Mon. Jun 24th, 2024

Semaglutide aids teen weight loss and improves heart health

By Editor Jan 12, 2023
Recent research, published in the New England Journal of Medicine and presented at Obesity Week 2022, discovered that Semaglutide aids teen weight loss and improves heart health.

An international phase 3a clinical study proved teenagers who took semaglutide lost weight and thats it aids heart wellness as well. The study reported a 16.1% drop in their body mass index (BMI), whereas those who took a placebo saw a 0.6% increase in their BMI.

Semaglutide is already licensed for use in people who are obese or overweight.

Obesity affects about one in every five children and adolescents globally.

This chronic condition is associated with a lower life expectancy. It causes type 2 diabetes, heart disease, nonalcoholic fatty liver disease, sleep apnea, and some malignancies.

Also, obese teenagers are also more prone to suffer from despair, anxiety, low self-esteem, and other psychological difficulties.

“Rates of obesity are increasing, not just in the U.S., but all over the world,” said senior author Silva Arslanian, M.D., at the University of Pittsburgh School of Medicine.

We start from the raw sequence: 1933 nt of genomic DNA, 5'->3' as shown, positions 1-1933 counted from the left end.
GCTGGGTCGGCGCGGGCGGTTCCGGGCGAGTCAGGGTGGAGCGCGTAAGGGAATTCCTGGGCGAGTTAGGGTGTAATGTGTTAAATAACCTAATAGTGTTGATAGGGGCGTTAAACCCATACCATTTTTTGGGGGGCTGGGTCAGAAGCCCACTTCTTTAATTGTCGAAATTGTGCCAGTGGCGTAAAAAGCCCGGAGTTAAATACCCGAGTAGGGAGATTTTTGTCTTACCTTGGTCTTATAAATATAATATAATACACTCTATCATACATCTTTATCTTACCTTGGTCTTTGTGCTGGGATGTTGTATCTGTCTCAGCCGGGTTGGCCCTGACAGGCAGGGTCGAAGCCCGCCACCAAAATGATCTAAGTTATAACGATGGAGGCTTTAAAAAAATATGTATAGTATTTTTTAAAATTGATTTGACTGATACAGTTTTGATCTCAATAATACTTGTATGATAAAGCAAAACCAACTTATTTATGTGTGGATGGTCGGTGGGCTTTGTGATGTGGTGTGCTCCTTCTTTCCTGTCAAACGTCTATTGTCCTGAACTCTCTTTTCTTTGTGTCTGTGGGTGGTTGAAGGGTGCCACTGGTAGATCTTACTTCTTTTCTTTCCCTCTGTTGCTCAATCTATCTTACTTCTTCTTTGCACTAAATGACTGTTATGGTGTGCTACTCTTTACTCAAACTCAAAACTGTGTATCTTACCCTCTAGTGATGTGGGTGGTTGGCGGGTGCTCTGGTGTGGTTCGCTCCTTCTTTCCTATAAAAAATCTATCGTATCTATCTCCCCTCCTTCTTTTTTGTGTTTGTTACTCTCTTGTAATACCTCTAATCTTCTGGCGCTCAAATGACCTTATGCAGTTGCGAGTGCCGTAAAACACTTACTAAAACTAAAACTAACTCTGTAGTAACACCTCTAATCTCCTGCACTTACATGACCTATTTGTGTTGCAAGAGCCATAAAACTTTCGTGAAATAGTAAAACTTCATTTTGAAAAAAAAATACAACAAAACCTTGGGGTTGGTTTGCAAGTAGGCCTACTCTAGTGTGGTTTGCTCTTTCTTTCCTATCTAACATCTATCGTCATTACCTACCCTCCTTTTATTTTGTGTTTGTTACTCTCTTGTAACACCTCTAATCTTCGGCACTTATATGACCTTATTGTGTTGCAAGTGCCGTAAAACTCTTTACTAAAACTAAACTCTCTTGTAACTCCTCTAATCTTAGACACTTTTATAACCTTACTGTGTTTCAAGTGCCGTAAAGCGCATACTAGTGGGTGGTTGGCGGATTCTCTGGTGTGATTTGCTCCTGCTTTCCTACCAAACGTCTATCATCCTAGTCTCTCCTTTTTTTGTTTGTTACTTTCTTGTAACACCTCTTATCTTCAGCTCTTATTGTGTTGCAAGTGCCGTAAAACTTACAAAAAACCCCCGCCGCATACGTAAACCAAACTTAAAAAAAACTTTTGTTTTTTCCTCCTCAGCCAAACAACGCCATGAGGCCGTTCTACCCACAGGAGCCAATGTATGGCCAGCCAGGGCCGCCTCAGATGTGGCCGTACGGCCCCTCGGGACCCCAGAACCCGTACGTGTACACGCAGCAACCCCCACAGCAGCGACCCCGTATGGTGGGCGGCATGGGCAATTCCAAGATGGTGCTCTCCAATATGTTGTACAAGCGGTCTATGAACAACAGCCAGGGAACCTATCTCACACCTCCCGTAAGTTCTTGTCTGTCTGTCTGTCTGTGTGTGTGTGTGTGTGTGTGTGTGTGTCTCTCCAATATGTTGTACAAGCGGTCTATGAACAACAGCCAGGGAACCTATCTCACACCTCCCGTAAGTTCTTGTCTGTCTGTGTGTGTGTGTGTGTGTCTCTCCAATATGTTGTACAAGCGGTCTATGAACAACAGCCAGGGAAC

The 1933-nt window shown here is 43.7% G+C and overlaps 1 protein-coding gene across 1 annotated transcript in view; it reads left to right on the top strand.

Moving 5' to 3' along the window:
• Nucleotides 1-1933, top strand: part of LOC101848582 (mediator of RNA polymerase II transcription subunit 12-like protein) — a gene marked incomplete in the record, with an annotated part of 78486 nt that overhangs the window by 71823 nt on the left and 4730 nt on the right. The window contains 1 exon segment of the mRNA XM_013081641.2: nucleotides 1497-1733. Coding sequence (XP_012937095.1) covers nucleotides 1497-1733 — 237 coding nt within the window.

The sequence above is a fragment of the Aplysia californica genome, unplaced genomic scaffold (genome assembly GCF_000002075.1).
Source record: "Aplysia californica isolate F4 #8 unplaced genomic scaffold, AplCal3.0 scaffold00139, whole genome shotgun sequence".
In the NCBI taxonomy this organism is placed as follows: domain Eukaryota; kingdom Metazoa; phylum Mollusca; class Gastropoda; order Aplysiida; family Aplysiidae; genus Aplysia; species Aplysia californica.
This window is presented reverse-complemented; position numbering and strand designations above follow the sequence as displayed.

Importance of Semaglutide:

Typically, the lifestyle recommendations are eat more vegetables; don’t eat fried food or avoid soda.

Unfortunately, it can be very hard to make those changes. So there is a real need for safe and effective medications to treat obesity.

Researchers included 201 obese or overweight adolescents. They were aged 12 to 18 years across several sites to see if semaglutide is likewise useful in youths.

Throughout the experiment, participants received either weekly SQ injections of semaglutide 2.4 mg or placebo. Also, a lifestyle intervention coaching on good eating and physical exercise was provided.

Semaglutide is effective:

After 68 weeks, 72.5% of semaglutide individuals had lost at least 5% of their body weight. This was compared to 17% of placebo participants.

When compared to the placebo group, semaglutide participants improved in cardiovascular risk markers. This included waist circumference, HbA1c level , low-density, and very low-density lipoprotein cholesterol, triglycerides, and liver enzymes.

However, there was no statistically difference between the two groups in blood pressure or high-density lipoprotein cholesterol.

When compared to their placebo group, participants who took semaglutide had superior weight-related quality-of-life measures. This was mostly due to an increase in physical comfort ratings.

According to the researchers, this is the first obesity medicine to be related to significant quality-of-life gains in teenagers.

By Editor

Related Post

Social media & sharing icons powered by UltimatelySocial

Enjoy this blog? Please spread the word :)